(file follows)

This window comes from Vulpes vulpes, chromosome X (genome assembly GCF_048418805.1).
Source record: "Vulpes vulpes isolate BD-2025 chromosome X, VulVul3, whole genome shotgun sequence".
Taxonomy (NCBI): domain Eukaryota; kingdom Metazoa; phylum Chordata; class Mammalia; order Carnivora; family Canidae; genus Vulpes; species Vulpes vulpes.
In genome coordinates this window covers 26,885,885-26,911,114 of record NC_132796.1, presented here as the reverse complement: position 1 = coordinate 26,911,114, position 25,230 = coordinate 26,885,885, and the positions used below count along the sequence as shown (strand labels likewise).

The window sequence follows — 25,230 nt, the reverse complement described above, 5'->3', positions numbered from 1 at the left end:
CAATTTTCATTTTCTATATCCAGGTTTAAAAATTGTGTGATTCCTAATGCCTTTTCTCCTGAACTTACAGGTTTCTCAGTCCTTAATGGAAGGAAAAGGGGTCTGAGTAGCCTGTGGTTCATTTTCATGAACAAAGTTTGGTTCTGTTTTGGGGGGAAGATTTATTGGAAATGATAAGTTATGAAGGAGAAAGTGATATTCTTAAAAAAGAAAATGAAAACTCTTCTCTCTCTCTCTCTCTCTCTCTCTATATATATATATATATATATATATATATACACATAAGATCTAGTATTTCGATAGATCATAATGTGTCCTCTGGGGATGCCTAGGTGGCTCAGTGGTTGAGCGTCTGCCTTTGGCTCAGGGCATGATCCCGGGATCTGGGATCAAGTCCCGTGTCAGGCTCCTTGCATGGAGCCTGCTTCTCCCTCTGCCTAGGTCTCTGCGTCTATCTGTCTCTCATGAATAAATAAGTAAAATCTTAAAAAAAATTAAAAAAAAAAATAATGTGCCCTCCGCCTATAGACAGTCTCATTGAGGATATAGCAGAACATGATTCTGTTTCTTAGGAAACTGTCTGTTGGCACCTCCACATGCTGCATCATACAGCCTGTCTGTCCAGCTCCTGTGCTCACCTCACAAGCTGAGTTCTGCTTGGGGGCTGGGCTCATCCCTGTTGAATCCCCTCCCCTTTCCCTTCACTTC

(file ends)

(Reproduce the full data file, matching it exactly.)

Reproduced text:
This window comes from Vulpes vulpes, chromosome X (genome assembly GCF_048418805.1).
Source record: "Vulpes vulpes isolate BD-2025 chromosome X, VulVul3, whole genome shotgun sequence".
Taxonomy (NCBI): domain Eukaryota; kingdom Metazoa; phylum Chordata; class Mammalia; order Carnivora; family Canidae; genus Vulpes; species Vulpes vulpes.
In genome coordinates this window covers 26,885,885-26,911,114 of record NC_132796.1, presented here as the reverse complement: position 1 = coordinate 26,911,114, position 25,230 = coordinate 26,885,885, and the positions used below count along the sequence as shown (strand labels likewise).

The window sequence follows — 25,230 nt, the reverse complement described above, 5'->3', positions numbered from 1 at the left end:
CAATTTTCATTTTCTATATCCAGGTTTAAAAATTGTGTGATTCCTAATGCCTTTTCTCCTGAACTTACAGGTTTCTCAGTCCTTAATGGAAGGAAAAGGGGTCTGAGTAGCCTGTGGTTCATTTTCATGAACAAAGTTTGGTTCTGTTTTGGGGGGAAGATTTATTGGAAATGATAAGTTATGAAGGAGAAAGTGATATTCTTAAAAAAGAAAATGAAAACTCTTCTCTCTCTCTCTCTCTCTCTCTCTATATATATATATATATATATATATATATACACATAAGATCTAGTATTTCGATAGATCATAATGTGTCCTCTGGGGATGCCTAGGTGGCTCAGTGGTTGAGCGTCTGCCTTTGGCTCAGGGCATGATCCCGGGATCTGGGATCAAGTCCCGTGTCAGGCTCCTTGCATGGAGCCTGCTTCTCCCTCTGCCTAGGTCTCTGCGTCTATCTGTCTCTCATGAATAAATAAGTAAAATCTTAAAAAAAATTAAAAAAAAAAATAATGTGCCCTCCGCCTATAGACAGTCTCATTGAGGATATAGCAGAACATGATTCTGTTTCTTAGGAAACTGTCTGTTGGCACCTCCACATGCTGCATCATACAGCCTGTCTGTCCAGCTCCTGTGCTCACCTCACAAGCTGAGTTCTGCTTGGGGGCTGGGCTCATCCCTGTTGAATCCCCTCCCCTTTCCCTTCACTTC